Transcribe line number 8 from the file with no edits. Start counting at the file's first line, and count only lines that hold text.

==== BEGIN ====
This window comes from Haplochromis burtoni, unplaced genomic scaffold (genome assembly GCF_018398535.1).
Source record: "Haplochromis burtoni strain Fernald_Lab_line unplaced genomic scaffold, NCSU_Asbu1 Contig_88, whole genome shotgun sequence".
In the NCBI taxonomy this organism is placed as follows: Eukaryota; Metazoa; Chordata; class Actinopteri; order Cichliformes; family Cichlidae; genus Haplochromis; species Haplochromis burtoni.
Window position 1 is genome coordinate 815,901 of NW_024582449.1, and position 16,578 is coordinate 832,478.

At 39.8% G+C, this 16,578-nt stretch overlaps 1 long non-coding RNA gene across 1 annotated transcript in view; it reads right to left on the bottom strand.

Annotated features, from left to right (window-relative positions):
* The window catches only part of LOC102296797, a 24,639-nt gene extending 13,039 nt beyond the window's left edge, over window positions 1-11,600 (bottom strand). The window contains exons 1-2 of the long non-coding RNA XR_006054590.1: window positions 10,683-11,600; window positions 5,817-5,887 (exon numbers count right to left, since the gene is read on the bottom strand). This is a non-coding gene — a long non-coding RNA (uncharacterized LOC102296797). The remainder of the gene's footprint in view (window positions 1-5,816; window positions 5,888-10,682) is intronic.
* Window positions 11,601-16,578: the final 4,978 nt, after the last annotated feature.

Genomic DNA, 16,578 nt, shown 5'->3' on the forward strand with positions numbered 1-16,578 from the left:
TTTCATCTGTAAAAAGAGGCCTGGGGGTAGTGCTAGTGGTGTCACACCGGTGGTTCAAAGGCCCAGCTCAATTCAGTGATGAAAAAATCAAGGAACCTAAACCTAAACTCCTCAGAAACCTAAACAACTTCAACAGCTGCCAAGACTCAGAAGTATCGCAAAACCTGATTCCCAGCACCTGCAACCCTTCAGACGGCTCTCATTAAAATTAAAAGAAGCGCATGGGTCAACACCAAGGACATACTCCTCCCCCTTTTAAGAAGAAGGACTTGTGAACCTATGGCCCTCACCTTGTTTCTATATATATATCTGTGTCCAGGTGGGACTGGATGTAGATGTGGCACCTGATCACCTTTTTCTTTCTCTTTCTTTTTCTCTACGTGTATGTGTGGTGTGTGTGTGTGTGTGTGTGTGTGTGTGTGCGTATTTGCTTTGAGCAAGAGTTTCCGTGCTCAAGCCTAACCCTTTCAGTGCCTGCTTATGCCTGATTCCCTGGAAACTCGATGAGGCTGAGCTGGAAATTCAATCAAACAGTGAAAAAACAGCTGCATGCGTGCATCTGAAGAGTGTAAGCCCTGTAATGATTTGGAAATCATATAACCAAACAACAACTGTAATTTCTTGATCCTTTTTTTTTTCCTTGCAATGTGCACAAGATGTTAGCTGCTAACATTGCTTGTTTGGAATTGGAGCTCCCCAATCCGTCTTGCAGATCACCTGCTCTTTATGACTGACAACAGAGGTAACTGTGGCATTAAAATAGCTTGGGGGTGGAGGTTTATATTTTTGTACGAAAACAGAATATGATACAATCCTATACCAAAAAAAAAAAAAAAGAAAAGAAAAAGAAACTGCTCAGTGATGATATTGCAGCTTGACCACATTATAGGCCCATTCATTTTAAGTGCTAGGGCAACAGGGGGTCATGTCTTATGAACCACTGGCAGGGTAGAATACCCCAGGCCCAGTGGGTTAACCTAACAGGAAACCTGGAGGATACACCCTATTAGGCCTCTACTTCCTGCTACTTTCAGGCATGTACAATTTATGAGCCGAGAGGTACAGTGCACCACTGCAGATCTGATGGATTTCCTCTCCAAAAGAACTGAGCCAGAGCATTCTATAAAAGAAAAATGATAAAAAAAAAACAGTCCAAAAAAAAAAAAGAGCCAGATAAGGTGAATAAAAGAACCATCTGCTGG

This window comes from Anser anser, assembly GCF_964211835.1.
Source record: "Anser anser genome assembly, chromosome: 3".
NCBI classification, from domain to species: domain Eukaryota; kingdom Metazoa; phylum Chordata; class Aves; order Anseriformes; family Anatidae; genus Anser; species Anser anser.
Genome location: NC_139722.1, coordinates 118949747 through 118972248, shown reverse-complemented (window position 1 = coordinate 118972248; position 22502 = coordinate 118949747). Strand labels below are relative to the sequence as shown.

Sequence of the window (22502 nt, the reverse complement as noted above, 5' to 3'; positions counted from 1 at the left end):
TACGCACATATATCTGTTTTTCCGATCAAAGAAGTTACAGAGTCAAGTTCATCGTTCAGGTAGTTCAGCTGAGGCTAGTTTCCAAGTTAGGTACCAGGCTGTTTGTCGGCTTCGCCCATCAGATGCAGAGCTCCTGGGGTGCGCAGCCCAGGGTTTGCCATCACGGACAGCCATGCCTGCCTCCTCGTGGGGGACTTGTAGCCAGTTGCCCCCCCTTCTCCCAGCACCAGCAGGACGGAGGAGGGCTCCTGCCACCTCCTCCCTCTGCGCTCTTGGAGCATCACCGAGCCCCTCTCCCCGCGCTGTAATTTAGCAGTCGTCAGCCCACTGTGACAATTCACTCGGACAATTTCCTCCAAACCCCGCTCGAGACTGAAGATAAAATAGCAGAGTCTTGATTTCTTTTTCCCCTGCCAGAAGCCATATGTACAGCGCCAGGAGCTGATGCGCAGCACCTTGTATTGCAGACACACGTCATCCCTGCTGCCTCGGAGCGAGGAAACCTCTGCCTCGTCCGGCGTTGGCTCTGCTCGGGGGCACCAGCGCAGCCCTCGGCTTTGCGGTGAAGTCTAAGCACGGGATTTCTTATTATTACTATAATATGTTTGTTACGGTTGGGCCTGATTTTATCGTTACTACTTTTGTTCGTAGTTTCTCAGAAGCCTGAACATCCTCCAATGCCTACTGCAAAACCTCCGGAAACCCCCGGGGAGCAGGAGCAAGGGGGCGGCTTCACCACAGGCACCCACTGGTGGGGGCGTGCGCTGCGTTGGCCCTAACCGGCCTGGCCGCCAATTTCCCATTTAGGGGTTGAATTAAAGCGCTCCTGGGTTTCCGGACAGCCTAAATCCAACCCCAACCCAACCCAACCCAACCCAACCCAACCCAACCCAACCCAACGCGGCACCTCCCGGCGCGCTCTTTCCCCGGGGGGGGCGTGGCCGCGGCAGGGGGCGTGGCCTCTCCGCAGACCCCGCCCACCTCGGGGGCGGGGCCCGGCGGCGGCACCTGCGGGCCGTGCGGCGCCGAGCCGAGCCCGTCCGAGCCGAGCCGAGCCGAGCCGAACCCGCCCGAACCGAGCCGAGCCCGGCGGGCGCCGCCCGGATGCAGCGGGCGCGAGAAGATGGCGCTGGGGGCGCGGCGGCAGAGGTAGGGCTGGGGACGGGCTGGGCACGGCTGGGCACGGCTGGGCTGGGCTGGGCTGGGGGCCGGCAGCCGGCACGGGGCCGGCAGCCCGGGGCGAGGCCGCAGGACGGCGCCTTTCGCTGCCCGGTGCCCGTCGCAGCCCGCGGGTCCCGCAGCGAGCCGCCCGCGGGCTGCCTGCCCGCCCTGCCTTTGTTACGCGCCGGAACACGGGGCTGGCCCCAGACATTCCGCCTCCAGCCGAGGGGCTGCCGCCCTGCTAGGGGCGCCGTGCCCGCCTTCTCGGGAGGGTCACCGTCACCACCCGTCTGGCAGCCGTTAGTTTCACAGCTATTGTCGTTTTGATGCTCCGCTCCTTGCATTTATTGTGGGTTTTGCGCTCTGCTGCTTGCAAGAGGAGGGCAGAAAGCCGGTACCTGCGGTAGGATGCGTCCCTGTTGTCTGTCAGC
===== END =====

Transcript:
* Window positions 11,601-16,578: the final 4,978 nt, after the last annotated feature.